Moving on, the kick pad has a more standard rubber head under a mesh fabric and, although acoustically slightly louder than the other pads, it has a nice solid feel against the beater. The cymbal and hi‑hat pads are made from a more familiar black rubber compound and, like the drum pads, have different trigger zones; bell, bow and edge on the cymbals and edge and bow on the hi‑hat.
At the centre of the DTX950K is the DTX900 brain. The DTX900 is presented simply and is easy to navigate — so much so that I had everything connected and was auditioning kits within seconds of setting up.
The rear panel features the usual collection of inputs and outputs: each pad connects to its own individual input on the brain by way of the jack loom, with a further four inputs available in case you add extra pads. Along with the headphone output and the left and right 'Main' output sockets are six individual outputs that can be used to send any of the drum voices out to a mixer or audio interface, for example, and an S/PDIF digital output.
The DTX900 also has a 'USB to host' and a 'USB to device' port. The first connects the module to a computer and exclusively handles the transfer of MIDI data. The second is, as you might expect, for connecting to an external data‑storage device.
Dominating the front panel is a large, informative LCD, below which are two banks of 'function' and 'sub function' soft keys corresponding to parameters on the display, depending on the current mode. All major functions are easily accessed via dedicated buttons, not buried under layers of menu options. In a similar vein, the volume of each drum voice can be controlled by its own physical fader, making balancing the elements of a kit in a performance situation very easy. Four further faders control the volume of the Main Outs, Phones, Click and Accomp (accompaniment).
Internally, the DTX900 is an equally impressive beast, offering a grand total of 1326 voices; 1115 drum and percussion voices, and a further 211 'melody' voices taken from Yamaha's Motif‑series synths. Fifty factory kits, covering lots of musical genres and kit 'types', are provided. There are also comprehensive effects, taken from Yamaha's SPX2000 hardware processor.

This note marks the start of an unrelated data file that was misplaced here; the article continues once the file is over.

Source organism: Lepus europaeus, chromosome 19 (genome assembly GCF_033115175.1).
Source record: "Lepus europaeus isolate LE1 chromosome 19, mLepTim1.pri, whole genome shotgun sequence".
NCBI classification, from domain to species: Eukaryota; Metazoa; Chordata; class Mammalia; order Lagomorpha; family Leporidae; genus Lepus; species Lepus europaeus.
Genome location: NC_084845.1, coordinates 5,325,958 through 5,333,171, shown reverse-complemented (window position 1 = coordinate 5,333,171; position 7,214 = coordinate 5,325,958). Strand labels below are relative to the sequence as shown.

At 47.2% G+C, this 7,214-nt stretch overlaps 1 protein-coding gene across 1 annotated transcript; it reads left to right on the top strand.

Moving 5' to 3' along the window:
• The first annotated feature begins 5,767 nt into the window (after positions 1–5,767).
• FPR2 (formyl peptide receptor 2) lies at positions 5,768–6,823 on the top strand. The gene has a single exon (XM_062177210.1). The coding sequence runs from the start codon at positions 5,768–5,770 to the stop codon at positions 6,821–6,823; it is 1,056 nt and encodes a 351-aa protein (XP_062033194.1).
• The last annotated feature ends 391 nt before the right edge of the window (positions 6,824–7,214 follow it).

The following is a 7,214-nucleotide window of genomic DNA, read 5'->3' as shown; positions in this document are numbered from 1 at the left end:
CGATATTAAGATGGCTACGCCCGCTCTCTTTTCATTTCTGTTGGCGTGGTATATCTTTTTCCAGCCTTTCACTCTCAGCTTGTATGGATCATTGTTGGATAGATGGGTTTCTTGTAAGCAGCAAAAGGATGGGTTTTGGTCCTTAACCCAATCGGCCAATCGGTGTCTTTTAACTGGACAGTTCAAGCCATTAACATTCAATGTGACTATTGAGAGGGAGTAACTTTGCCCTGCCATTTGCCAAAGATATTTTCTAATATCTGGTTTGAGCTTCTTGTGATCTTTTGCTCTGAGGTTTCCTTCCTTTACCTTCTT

Editing a kit is very easy, ranging from assigning voices to pads and turning effects on and off to detailed tweaking of EQ and attack, decay and release parameters. You can select a pad or pad zone by simply hitting the pad, then a graphic representation appears on the brain's LCD, with the zone you're working on in black. This makes editing a whole kit very quick, even if you have hands full of drumsticks.
The DTX900 is the only 'sampling' drum brain on the market and can store up to 512MB (102 minutes) of user samples when the optional DIMMs are installed. AIFF and WAV samples can be loaded in via USB, or samples can be recorded directly via the 'Sampling In' jack at up to 44.1kHz, 16‑bit. They can then be assigned to a User Voice and treated in the same way as preset voices. Unfortunately, the review kit had no DIMMS installed, so I was unable to test this feature, but it's easy to see how powerful it could be. Imagine taking all the drum sounds you've used on a recording out live with you!
It's worth noting that the samples are not saved within the module and do need to be backed up. This is less of a major disaster than it appears, as you can save samples to, say, a USB pen drive and get them to autoload each time you switch on.
I was immediately attracted to acoustic kits such as the Oak and Birch Custom, as I wanted to see how accurately an electronic kit could mimic, or even replace, a real kit.
As I do a lot of live playing, it took me a moment or two to get used to hearing a perfectly tuned kit, EQ'd and reverbed, being pumped directly into my ears through headphones. Being able to balance the drums quickly and easily with the individual faders was a boon at this point, and I was able to get the kit sound exactly as I wanted it in my headphones.